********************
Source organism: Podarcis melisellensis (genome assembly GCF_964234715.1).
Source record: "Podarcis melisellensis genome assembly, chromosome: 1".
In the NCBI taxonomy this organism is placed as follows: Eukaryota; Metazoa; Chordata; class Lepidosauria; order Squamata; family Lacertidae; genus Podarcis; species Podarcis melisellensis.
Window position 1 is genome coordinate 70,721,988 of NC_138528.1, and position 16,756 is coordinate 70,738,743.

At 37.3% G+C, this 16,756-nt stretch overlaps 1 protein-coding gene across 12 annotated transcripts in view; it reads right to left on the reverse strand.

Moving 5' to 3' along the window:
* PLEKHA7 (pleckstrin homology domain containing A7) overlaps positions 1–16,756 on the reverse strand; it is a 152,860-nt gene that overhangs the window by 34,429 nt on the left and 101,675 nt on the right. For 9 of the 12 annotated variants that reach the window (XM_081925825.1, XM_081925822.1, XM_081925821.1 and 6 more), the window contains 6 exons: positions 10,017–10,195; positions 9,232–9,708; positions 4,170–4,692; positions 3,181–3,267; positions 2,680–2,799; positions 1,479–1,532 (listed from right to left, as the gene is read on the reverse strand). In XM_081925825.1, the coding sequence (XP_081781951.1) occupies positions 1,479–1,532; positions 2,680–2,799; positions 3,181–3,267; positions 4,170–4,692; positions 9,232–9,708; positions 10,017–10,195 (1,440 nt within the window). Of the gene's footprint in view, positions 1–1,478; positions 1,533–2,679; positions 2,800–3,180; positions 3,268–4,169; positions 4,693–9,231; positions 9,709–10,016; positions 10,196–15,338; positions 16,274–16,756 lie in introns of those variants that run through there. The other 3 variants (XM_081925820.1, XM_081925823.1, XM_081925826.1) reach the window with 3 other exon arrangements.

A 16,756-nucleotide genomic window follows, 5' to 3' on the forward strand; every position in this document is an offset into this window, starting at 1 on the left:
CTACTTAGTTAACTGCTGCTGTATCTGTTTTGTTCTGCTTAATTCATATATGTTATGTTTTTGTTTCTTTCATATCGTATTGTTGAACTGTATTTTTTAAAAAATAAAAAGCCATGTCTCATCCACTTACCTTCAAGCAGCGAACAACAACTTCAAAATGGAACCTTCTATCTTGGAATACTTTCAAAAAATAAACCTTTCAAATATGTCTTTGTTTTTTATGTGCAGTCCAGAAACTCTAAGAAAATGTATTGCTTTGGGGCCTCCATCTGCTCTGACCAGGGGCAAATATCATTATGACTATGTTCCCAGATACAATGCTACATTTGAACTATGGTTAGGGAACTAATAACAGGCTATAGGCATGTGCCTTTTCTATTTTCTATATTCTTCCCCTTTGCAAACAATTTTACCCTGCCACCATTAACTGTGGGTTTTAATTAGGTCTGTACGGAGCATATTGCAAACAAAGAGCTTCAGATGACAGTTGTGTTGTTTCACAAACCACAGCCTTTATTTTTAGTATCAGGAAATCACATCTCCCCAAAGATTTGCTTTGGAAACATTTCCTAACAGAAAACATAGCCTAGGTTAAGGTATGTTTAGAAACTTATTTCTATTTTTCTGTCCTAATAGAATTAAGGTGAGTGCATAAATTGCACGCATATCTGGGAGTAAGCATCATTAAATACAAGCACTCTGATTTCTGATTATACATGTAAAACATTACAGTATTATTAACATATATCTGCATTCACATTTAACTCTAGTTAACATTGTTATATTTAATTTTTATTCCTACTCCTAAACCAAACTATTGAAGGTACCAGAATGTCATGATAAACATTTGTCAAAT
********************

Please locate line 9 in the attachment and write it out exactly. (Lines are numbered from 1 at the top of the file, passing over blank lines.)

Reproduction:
CTACTTAGTTAACTGCTGCTGTATCTGTTTTGTTCTGCTTAATTCATATATGTTATGTTTTTGTTTCTTTCATATCGTATTGTTGAACTGTATTTTTTAAAAAATAAAAAGCCATGTCTCATCCACTTACCTTCAAGCAGCGAACAACAACTTCAAAATGGAACCTTCTATCTTGGAATACTTTCAAAAAATAAACCTTTCAAATATGTCTTTGTTTTTTATGTGCAGTCCAGAAACTCTAAGAAAATGTATTGCTTTGGGGCCTCCATCTGCTCTGACCAGGGGCAAATATCATTATGACTATGTTCCCAGATACAATGCTACATTTGAACTATGGTTAGGGAACTAATAACAGGCTATAGGCATGTGCCTTTTCTATTTTCTATATTCTTCCCCTTTGCAAACAATTTTACCCTGCCACCATTAACTGTGGGTTTTAATTAGGTCTGTACGGAGCATATTGCAAACAAAGAGCTTCAGATGACAGTTGTGTTGTTTCACAAACCACAGCCTTTATTTTTAGTATCAGGAAATCACATCTCCCCAAAGATTTGCTTTGGAAACATTTCCTAACAGAAAACATAGCCTAGGTTAAGGTATGTTTAGAAACTTATTTCTATTTTTCTGTCCTAATAGAATTAAGGTGAGTGCATAAATTGCACGCATATCTGGGAGTAAGCATCATTAAATACAAGCACTCTGATTTCTGATTATACATGTAAAACATTACAGTATTATTAACATATATCTGCATTCACATTTAACTCTAGTTAACATTGTTATATTTAATTTTTATTCCTACTCCTAAACCAAACTATTGAAGGTACCAGAATGTCATGATAAACATTTGTCAAAT